Synonymous Wed 01-Aug-18 11:59:10

dragonfly46 you are right that going to church does not make you a Christian and neither is it a form of 'fire insurance' that will save you. Good works are not sufficient on their own to save you. It is faith in the Lord Jesus Christ and His redeeming blood that saves and good works should naturally flow from that faith.
You will also know that we are told not to let our left hand know what our right hand is doing. See Matt 6:1-4 . It is a strange fact that some people only seem to live for the adulation and praise of others in this life and don't know that this life is just a foretaste of what is to come which is ultimately very sad for them.

Synonymous Wed 01-Aug-18 12:00:36

flowers for you dragonfly46 and big (((hugs)))

Synonymous Wed 01-Aug-18 12:02:28

Me too granyactivist

Grandma70s Wed 01-Aug-18 12:05:45

Saying “I’m so sorry” is enough for people you don’t know very well. Hugs can be a bit much. It depends on the person. I didn’t like it.

When my husband died young many years ago I had young children. What I needed more than anything was practical help. A couple of friends were very good at that. My neighbours, who I didn’t know very well, said nothing. Later on they said “We didn’t want to intrude”. They meant well. In fact everybody means well, even if it feels wrong to you, so it’s best to remember that and not criticise too much.

Being Christian or not makes no difference in my experience.

cornergran Wed 01-Aug-18 12:09:03

I'm sorry for your loss dragonfly and equally sorry that your neighbour and friend has been so insensitive, whatever the reason may be.

MeltingMacaron Wed 01-Aug-18 12:55:45

It is many years ago now that my DH died young. I know that people crossed the street, crossed me off invitation lists for social events where he and I had been regulars.

And the crass people who used inappropriate humour. I recall saying to someone: "I've recently lost my husband." I know it's a euphemism but the context left no doubt I meant that he'd died. "Well that was very careless of you." was his idiotic response.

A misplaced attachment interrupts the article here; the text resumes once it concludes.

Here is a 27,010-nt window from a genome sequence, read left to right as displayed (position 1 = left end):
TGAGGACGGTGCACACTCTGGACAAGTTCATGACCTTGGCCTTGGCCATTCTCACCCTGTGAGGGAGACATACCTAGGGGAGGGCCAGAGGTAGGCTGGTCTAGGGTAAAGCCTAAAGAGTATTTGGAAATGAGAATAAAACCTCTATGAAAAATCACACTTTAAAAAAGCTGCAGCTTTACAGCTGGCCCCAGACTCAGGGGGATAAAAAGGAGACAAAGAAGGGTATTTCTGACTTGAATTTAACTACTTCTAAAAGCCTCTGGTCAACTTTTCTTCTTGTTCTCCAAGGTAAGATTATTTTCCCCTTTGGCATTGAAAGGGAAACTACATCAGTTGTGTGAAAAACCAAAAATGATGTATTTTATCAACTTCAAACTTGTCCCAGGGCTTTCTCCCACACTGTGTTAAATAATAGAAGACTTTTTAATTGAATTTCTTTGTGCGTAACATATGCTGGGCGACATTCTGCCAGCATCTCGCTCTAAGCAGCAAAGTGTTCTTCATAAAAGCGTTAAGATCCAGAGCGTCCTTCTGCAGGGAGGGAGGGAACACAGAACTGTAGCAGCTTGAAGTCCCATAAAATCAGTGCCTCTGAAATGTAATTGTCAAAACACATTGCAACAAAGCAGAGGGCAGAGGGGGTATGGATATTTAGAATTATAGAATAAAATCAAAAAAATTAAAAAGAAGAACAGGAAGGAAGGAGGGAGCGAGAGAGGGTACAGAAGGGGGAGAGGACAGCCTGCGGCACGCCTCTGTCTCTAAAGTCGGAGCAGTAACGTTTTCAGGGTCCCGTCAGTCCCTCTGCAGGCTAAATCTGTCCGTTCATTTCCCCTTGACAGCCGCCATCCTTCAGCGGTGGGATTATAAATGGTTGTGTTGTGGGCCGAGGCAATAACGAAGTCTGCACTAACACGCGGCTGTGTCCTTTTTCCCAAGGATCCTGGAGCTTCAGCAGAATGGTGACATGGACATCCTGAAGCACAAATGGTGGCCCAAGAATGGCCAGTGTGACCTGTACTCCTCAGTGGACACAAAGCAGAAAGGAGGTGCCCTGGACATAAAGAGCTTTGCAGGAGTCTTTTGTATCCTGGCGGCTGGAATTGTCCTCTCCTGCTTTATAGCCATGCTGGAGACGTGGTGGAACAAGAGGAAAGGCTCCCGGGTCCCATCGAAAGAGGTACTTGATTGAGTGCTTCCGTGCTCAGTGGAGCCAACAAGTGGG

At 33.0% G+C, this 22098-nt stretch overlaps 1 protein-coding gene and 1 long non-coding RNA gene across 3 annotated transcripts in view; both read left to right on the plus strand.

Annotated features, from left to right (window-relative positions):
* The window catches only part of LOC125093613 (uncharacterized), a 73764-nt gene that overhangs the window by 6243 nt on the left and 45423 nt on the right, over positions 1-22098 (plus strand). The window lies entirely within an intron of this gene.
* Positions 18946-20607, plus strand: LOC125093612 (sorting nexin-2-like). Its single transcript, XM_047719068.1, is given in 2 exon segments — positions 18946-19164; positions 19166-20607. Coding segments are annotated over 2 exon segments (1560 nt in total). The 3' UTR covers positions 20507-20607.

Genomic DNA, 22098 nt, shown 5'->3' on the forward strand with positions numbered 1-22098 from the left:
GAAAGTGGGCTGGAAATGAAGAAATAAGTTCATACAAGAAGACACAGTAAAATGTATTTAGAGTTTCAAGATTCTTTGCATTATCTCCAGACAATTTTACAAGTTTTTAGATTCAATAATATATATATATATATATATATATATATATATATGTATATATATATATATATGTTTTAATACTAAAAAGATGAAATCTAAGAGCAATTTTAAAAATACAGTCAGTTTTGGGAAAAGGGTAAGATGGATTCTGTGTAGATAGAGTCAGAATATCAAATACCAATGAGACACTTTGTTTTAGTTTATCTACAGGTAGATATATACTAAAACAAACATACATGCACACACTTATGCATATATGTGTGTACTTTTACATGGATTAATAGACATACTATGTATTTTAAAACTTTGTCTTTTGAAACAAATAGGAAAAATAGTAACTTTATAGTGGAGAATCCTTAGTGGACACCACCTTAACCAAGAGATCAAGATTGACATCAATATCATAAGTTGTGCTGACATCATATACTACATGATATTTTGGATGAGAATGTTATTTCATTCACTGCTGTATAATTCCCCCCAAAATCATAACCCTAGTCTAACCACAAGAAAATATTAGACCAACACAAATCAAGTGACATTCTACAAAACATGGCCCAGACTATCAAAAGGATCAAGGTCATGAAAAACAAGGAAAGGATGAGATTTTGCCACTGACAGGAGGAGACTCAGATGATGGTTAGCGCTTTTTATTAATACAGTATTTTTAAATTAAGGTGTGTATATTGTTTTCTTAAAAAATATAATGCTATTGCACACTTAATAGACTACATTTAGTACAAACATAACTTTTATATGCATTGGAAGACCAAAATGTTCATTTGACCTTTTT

Faith is irrelevant here. Some people are simply socially inept.

lemongrove Wed 01-Aug-18 13:00:02

I echo what Grandma70 and Cornergran have just said.

paddyann Wed 01-Aug-18 13:07:22

I well remember people crossing the road or diving into shops to avoid speaking to me when I lost my daughter .Its very difficult to see but understandable I think.Its not easy to find the right words in sad circumstances and some would rather say nothing than say the wrong thing.I'm sure they do sympathise but cant express how they feel.
Its got nothing to do with their faith..or lack of .Its just how some people are .

Anniebach Wed 01-Aug-18 13:14:37

I have accepted it is how some cope with another’s grief, as if it is contagious

Luckygirl Wed 01-Aug-18 14:41:22

Maw - I simply cannot believe that anyone would be so crass as to say that. Words fail me.

I suppose some catholics do not see the need for condolences as they sincerely believe that the person who has died is in a better place - I remember one born-again who would virtually congratulate someone when a loved one died. Extraordinary. Even if you hold a firm belief like this, the sadness of the bereaved should be respected.

allsortsofbags Wed 01-Aug-18 14:49:53

dragonfly46 Condolences flowers

Reading some of these post makes me feel sad for anyone who is bereaved and ignored or have had their sadness belittled.

flowers to anyone in that situation, I know it won't change anything and thank goodness you have each been strong enough to endure those times.

paddyann Wed 01-Aug-18 15:11:23

Luckygirl I was raised catholic and we firmly believed in offering condolences to the bereaved ,I've never known a catholic who believed otherwise .

Luckylegs9 Thu 02-Aug-18 06:55:08

Dragonfly. Sorry for your loss. I know a lot of lovely people some church going others that don't. I had a neighbour who crossed the road just after my husband's funeral as if I was invisible and it hurt so much, but that said so much about her. I would never want to be that person. We all experience someone we love dying and it's not easy accepting and that we are thankful for what we shared with that person. 💐

ChaosIncorporated Thu 02-Aug-18 07:34:59

I am sad for you, dragonfly. Loss seems to bring out the best, and the worst in people.
We don't handle death very well in this country, do we.
As with paddyann, I experienced people crossing the road to avoid me when DS died. Staff in my village shop, who had asked almost daily about his wellbeing, heard of his death on the day and never mentioned his name again.
Almost worse are those who flinch at the mention of the name, in the years ahead....because we might be upsetting ourselves, and heaven forbid that they may have to face an emotion. Deleting loved ones from memory is apparently the way forward!

I have no wise insights to offer, only the observation that it is often the most surprising people who reveal themselves as true friends in these situations.
And perhaps an echo of other posters..... that some of the most "christian" souls on this earth may never attend church.